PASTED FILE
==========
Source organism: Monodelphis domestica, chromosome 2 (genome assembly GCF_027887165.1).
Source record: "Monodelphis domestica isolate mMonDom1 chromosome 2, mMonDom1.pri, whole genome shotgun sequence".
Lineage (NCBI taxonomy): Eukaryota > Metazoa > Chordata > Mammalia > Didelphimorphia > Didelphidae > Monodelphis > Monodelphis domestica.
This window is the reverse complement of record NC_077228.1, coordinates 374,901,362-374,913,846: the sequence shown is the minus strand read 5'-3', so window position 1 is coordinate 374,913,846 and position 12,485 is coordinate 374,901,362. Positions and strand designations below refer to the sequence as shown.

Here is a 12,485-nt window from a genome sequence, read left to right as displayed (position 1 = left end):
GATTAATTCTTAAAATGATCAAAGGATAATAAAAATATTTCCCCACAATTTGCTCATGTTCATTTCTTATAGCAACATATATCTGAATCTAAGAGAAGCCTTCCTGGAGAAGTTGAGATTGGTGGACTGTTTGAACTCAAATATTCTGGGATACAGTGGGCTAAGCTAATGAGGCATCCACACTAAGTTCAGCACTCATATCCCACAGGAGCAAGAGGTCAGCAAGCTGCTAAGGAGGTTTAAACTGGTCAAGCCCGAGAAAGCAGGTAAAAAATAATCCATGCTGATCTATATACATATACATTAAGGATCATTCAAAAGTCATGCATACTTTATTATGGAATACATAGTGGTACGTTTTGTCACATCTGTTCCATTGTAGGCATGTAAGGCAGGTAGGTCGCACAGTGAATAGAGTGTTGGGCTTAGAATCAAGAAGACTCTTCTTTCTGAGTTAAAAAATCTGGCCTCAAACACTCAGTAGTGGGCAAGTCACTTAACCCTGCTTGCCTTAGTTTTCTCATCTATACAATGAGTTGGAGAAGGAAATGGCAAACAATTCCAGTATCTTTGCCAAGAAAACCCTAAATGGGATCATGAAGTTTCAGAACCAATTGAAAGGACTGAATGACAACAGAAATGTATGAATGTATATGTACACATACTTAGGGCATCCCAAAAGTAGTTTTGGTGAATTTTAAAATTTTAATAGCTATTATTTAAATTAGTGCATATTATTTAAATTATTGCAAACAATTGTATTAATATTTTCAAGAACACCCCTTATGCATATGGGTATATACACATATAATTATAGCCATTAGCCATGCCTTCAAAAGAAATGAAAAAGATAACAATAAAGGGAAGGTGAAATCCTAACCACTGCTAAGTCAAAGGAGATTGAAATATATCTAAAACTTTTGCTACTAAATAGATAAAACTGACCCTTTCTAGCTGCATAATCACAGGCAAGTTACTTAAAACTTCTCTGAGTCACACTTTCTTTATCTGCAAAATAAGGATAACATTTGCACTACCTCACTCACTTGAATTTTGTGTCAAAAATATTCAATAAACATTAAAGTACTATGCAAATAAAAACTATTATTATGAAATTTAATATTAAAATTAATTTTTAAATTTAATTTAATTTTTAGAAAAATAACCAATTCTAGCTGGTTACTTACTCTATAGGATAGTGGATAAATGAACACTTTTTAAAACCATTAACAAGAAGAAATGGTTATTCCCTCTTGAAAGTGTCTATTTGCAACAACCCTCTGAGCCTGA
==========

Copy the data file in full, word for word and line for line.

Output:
Source organism: Monodelphis domestica, chromosome 2 (genome assembly GCF_027887165.1).
Source record: "Monodelphis domestica isolate mMonDom1 chromosome 2, mMonDom1.pri, whole genome shotgun sequence".
Lineage (NCBI taxonomy): Eukaryota > Metazoa > Chordata > Mammalia > Didelphimorphia > Didelphidae > Monodelphis > Monodelphis domestica.
This window is the reverse complement of record NC_077228.1, coordinates 374,901,362-374,913,846: the sequence shown is the minus strand read 5'-3', so window position 1 is coordinate 374,913,846 and position 12,485 is coordinate 374,901,362. Positions and strand designations below refer to the sequence as shown.

Here is a 12,485-nt window from a genome sequence, read left to right as displayed (position 1 = left end):
GATTAATTCTTAAAATGATCAAAGGATAATAAAAATATTTCCCCACAATTTGCTCATGTTCATTTCTTATAGCAACATATATCTGAATCTAAGAGAAGCCTTCCTGGAGAAGTTGAGATTGGTGGACTGTTTGAACTCAAATATTCTGGGATACAGTGGGCTAAGCTAATGAGGCATCCACACTAAGTTCAGCACTCATATCCCACAGGAGCAAGAGGTCAGCAAGCTGCTAAGGAGGTTTAAACTGGTCAAGCCCGAGAAAGCAGGTAAAAAATAATCCATGCTGATCTATATACATATACATTAAGGATCATTCAAAAGTCATGCATACTTTATTATGGAATACATAGTGGTACGTTTTGTCACATCTGTTCCATTGTAGGCATGTAAGGCAGGTAGGTCGCACAGTGAATAGAGTGTTGGGCTTAGAATCAAGAAGACTCTTCTTTCTGAGTTAAAAAATCTGGCCTCAAACACTCAGTAGTGGGCAAGTCACTTAACCCTGCTTGCCTTAGTTTTCTCATCTATACAATGAGTTGGAGAAGGAAATGGCAAACAATTCCAGTATCTTTGCCAAGAAAACCCTAAATGGGATCATGAAGTTTCAGAACCAATTGAAAGGACTGAATGACAACAGAAATGTATGAATGTATATGTACACATACTTAGGGCATCCCAAAAGTAGTTTTGGTGAATTTTAAAATTTTAATAGCTATTATTTAAATTAGTGCATATTATTTAAATTATTGCAAACAATTGTATTAATATTTTCAAGAACACCCCTTATGCATATGGGTATATACACATATAATTATAGCCATTAGCCATGCCTTCAAAAGAAATGAAAAAGATAACAATAAAGGGAAGGTGAAATCCTAACCACTGCTAAGTCAAAGGAGATTGAAATATATCTAAAACTTTTGCTACTAAATAGATAAAACTGACCCTTTCTAGCTGCATAATCACAGGCAAGTTACTTAAAACTTCTCTGAGTCACACTTTCTTTATCTGCAAAATAAGGATAACATTTGCACTACCTCACTCACTTGAATTTTGTGTCAAAAATATTCAATAAACATTAAAGTACTATGCAAATAAAAACTATTATTATGAAATTTAATATTAAAATTAATTTTTAAATTTAATTTAATTTTTAGAAAAATAACCAATTCTAGCTGGTTACTTACTCTATAGGATAGTGGATAAATGAACACTTTTTAAAACCATTAACAAGAAGAAATGGTTATTCCCTCTTGAAAGTGTCTATTTGCAACAACCCTCTGAGCCTGA